As bonuses shrivel and the public image of bankers takes a battering, we talk to senior financiers who still believe that their younger colleagues should stick with the sector (if they haven’t already been sacked, that is).
“Like all other professions, traditional banking is still a viable career option when normalcy returns,” says Joseph Ma, partner at National Australia Bank.
Rabobank International general manager Goh Chong Theng predicts that in the new climate, a banking career will become like: “my father's time when a banker has almost an assured long-term iron rice bowl since he will just take deposits, and make out good, safe and highly-secured loans at much higher credit margins to very good credit customers."
Peter Foo, Fortis Bank Singapore's chief executive, says banking still makes sense for those who are in it for the long-haul and don’t just see it as a way to make quick cash.
A young banker admits many of his colleagues have fallen into the quick-cash trap. He tell us: “A lot of people I know have moved on to other industries... We realised that it's really the pay and prestige that has drawn us to banking in the first place. After 1.5 years, we realised that none of us are really into banking per se.”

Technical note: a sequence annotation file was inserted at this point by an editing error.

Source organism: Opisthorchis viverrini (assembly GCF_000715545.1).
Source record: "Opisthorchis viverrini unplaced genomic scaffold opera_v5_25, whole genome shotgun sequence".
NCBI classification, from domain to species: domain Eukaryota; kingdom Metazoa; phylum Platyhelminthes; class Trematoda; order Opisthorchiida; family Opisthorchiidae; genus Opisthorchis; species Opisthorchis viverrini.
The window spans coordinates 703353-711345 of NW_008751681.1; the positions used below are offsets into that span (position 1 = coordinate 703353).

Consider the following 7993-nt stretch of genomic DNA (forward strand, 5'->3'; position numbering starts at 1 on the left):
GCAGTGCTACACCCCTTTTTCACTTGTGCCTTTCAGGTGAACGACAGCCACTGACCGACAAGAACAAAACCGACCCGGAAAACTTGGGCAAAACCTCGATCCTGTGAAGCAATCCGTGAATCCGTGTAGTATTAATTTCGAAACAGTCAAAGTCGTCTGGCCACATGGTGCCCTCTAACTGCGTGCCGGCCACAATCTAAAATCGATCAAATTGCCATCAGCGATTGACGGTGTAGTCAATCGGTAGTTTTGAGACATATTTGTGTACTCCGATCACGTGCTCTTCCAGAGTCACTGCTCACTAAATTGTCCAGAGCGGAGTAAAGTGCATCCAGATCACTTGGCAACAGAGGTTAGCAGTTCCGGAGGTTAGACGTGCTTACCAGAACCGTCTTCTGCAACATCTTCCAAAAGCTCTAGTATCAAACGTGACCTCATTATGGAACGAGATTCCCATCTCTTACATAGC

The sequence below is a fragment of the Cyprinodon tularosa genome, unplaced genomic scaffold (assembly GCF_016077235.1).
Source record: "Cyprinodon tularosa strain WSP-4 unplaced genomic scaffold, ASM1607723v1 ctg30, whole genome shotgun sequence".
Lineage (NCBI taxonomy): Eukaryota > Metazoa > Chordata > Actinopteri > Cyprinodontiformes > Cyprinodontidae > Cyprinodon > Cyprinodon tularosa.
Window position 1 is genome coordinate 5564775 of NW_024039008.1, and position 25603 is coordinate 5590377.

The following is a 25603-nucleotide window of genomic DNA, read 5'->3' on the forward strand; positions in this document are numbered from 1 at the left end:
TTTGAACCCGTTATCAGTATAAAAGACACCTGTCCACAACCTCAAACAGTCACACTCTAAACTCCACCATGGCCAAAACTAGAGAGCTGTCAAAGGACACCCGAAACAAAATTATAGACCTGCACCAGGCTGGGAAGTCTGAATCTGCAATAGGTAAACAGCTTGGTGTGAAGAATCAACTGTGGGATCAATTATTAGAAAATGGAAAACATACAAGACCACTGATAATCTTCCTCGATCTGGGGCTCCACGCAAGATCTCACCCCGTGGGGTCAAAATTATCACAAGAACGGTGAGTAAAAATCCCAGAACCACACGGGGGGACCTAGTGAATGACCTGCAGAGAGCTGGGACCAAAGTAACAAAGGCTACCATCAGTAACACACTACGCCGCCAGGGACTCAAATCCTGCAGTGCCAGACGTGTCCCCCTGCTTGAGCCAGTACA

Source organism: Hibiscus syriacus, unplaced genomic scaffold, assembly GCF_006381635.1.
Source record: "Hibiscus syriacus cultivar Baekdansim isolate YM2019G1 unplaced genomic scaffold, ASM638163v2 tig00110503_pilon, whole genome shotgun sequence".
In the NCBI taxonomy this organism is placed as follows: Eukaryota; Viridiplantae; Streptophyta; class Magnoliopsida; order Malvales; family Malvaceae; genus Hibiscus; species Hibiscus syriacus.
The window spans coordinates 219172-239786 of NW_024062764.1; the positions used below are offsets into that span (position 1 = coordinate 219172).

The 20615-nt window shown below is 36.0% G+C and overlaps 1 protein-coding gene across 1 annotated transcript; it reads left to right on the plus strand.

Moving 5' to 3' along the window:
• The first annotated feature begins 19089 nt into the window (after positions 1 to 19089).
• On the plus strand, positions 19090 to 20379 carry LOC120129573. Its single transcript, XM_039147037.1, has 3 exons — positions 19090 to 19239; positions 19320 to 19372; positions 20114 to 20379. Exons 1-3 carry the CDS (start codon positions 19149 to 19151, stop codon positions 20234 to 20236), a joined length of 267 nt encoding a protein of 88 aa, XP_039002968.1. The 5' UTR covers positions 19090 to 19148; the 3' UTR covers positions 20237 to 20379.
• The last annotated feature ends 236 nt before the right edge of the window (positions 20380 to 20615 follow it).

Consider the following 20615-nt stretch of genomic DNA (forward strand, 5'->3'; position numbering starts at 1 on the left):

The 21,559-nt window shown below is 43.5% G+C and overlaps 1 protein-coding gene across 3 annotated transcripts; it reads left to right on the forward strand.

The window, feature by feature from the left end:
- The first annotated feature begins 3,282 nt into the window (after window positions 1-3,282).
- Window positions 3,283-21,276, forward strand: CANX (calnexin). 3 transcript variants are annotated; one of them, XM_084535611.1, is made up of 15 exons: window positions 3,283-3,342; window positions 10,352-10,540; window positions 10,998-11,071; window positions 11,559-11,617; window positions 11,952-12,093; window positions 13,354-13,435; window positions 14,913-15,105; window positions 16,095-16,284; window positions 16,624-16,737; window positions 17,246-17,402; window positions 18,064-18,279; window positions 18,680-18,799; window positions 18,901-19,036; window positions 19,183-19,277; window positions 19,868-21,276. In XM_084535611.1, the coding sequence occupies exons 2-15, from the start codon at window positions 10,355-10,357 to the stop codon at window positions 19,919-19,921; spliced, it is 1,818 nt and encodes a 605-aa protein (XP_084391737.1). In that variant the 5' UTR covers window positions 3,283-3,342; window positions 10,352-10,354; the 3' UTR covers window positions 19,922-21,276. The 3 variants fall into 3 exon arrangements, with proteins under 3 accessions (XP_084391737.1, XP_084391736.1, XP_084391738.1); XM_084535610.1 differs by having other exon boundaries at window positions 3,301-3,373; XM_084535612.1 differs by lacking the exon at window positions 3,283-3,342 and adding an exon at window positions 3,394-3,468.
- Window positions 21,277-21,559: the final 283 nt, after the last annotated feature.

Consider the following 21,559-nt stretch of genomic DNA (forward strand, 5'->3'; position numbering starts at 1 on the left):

Frits Seegers, chief executive of Barclays’ global retail and commercial banking business, says banking remains an interesting industry. “There's a lot of technology in banking and technology is a weapon you can use in banking to get customers...In banking, you come across very interesting people, it could be politicians, it could be businessmen,” he says.
Seegers adds: “It's an analytical business. We make a little bit of money on every person. If you get a lot of customers than it becomes a lot of money.”